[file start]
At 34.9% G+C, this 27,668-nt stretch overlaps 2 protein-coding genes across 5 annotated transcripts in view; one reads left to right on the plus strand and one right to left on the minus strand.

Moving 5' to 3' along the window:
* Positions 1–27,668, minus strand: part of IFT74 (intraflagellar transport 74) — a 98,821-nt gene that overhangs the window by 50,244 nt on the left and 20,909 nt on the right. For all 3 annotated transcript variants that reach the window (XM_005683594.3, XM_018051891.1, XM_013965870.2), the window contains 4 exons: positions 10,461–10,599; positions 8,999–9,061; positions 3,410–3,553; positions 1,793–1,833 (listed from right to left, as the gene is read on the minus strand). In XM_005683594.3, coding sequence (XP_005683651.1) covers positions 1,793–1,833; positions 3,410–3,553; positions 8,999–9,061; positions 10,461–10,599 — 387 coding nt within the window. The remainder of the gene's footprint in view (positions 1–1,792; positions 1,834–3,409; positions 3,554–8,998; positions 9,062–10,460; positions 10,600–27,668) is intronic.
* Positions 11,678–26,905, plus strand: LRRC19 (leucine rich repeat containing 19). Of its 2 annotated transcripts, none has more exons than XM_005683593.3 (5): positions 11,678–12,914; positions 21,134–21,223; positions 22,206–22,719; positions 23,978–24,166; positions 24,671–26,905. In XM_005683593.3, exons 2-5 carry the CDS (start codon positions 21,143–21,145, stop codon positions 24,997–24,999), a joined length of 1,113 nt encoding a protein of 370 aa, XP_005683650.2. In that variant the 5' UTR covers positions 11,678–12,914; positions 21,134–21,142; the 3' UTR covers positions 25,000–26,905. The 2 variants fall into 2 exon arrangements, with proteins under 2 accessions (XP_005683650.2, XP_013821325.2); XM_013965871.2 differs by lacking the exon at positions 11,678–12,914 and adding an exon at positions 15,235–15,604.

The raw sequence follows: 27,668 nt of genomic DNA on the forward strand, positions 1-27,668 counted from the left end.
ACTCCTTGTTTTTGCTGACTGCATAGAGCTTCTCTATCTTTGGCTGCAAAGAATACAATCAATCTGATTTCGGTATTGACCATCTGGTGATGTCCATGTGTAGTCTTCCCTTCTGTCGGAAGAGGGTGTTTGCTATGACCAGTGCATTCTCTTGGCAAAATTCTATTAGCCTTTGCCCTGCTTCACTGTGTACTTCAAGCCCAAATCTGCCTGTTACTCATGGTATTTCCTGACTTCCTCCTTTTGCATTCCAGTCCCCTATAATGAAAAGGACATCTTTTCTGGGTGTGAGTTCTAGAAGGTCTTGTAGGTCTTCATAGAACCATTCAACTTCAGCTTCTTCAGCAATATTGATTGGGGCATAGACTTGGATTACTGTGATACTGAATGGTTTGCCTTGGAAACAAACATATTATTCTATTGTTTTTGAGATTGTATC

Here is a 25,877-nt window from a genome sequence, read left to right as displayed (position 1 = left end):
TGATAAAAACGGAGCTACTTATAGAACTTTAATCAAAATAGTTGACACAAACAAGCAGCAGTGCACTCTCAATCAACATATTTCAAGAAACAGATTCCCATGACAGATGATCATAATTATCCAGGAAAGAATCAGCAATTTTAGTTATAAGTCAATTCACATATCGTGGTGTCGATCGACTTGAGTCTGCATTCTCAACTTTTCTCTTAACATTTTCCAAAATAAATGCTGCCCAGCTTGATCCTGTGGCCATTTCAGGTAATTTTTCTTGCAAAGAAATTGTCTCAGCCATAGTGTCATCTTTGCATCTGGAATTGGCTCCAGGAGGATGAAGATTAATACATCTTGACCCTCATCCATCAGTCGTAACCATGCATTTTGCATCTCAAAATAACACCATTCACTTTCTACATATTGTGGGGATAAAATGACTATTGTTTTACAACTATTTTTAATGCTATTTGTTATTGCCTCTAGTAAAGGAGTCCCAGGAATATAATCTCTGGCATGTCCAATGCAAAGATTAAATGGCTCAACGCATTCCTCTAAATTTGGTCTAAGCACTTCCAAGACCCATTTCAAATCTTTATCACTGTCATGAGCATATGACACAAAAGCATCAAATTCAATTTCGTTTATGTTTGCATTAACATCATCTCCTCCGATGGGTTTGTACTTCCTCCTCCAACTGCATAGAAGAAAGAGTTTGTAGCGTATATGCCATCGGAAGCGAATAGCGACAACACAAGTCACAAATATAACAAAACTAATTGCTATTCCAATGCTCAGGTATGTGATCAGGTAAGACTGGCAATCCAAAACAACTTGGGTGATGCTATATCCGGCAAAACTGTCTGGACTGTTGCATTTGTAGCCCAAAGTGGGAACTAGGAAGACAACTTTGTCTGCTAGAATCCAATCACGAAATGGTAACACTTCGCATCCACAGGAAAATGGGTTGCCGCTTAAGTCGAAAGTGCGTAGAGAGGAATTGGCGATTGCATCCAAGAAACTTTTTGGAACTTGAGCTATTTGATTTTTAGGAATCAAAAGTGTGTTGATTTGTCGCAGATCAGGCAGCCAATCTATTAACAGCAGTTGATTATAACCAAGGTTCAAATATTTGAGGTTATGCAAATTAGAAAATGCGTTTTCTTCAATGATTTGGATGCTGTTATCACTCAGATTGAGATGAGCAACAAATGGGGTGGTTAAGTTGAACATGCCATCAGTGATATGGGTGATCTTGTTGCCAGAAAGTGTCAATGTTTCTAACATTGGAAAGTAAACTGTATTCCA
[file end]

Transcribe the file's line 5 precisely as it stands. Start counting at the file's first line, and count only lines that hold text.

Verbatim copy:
The raw sequence follows: 27,668 nt of genomic DNA on the forward strand, positions 1-27,668 counted from the left end.